What do you identify as the name of your hometown?

I was in the midst of a threeway (go away grubs, no flags for me), English, Polish and German and I became intrigued by the names of cities. I’m Australian, born in Melbourne; I’m Victorian but live in South Australia. What do people in other countries call my home and is it just Englishism (def: citation needed) to assume that everything should be anglicized?

I’m genuinely interested in comments that don’t include hate.


Born in Anaheim California and have lived in Southern California my entire life. Easy for me, lifetime Californian.

With what you said I’d call you from the place you were born.


The question is, what do people who are non English speakers refer to me as? :slightly_smiling_face::thinking:

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Aha, I read it three times trying to see what you were looking for. Sometimes I’m daft

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For me? Years at a time…

Haha, just trying to keep my daftness limited. Let’s call it occasional irregularity.

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Well, it always bothered me that all the world call Giulio Cesare “Julius Ceasar”.

It’s just an example of course, just to prove that even a personal name could be “translated” even though a person name shouldn’t change in a different country.

Donald Trump is not Donaldo Tramponi.
It stays Donald Trump.

And so Venezia become Venice, Munchen Monaco and so on…

To answer your question, in Italy Australia is exactly Australia, just pronunced differently.


Indonesian will just call your home as:

Without “a” at the end.
The official world is Australia but we seems too lazy to spell the last character…

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But go to Germany (bless their cotton socks) and Munich is Munchen and Cologne is Koln (with those little cute dots over the “O” (even though the translation is exact (no idea about Munich)). Someone from Russia is unlikely to hear a phonetic translation of Melbourne when they see the word online or used in conversation. Like in Turkey, Germans are Alman; what does that mean???

I was born in Sydney but moved to Holland when I was 4. So, for me Holland is my home.

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So are you Dutch (English word) or a Nederlander (made up word)?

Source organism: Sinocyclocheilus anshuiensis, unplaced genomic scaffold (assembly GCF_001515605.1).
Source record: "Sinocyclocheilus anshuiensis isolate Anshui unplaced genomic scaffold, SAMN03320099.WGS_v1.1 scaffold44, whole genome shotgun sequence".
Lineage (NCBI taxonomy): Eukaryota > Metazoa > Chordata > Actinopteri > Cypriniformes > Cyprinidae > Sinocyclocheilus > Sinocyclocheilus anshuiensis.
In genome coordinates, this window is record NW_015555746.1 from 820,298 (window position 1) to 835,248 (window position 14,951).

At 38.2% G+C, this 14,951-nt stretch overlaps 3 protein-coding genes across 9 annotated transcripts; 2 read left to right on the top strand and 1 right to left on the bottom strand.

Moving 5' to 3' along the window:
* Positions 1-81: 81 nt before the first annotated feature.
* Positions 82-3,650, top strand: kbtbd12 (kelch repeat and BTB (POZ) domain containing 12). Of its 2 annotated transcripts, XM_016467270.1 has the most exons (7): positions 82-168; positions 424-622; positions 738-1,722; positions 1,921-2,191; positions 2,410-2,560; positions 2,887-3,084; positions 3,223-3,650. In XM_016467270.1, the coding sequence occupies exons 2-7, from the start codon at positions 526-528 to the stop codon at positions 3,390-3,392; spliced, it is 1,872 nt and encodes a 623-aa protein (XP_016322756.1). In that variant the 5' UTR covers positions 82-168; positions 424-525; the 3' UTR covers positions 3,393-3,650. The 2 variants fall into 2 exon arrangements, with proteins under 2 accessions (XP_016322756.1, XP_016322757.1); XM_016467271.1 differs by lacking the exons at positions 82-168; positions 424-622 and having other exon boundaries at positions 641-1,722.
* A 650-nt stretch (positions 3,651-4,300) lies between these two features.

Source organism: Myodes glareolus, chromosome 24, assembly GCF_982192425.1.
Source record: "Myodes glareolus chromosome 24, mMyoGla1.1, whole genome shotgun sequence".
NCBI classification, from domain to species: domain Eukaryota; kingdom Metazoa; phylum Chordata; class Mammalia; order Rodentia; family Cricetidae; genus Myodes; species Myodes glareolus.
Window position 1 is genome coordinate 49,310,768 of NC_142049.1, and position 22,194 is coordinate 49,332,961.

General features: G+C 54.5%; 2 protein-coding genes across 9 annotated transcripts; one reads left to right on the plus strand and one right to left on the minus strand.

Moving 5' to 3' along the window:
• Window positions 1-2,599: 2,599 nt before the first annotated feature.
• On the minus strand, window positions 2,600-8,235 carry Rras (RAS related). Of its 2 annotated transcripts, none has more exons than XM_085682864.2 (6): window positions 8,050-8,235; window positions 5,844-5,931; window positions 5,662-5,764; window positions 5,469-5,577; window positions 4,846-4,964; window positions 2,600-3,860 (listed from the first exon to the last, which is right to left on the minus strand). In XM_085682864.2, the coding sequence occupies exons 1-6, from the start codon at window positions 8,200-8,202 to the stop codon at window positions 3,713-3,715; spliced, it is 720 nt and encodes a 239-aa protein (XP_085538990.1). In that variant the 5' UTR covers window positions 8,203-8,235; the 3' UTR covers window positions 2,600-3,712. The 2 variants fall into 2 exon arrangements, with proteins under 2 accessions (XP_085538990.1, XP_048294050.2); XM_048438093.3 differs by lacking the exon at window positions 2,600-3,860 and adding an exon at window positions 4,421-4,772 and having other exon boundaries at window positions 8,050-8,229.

In Polish most of the English names stay the same (Australia is Australia, Sydney is Sydney, Chicago is Chicago etc.) except when they have adjectives which can be translated to Polish (New York is Nowy Jork, North Carolina is Karolina Północna). We also translate many German names (Munich is Monachium, Dresden is Drezno, Aachen is Akwizgran) and somehow London is Londyn.


If you want to put it that way yes. But truth told, I see myself as a world citizen.

Just a guess, but that Alman could derive form Alemannia, which at the age of the Romans was the southern region of modern Germany


But being from the Netherlands/Holland what is it it that you call it? You don’t be a Dutch person and say I am from Holland. Do you see what i am getting at? Is Amsterdam, Amsterdam for example?

Ai ai ai.
I have to teach you guys something.
Holland are two provinces in The Netherlands.
Our country is called The Netherlands and not Holland. Would be the same as calling all Americans New Yorkers.
We are Dutch or from The Netherlands.
Yeah I know, sounds complicated but it really isn’t. :wink:


I hear you. In that case that would be Hoorn. Although I live somewhere else now. Hoorn is home then.


The official name of the country is the Kingdom of the Netherlands :wink:


I do not consider Russian/Japanese/Chinese or any other different alphabetic language in this reasoning, as probably translation on different letters/symbols is almost mandatory.

The Cologne-Koln thing is “official” or just dialectal?

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It actually translate precisely in definition from German to English.

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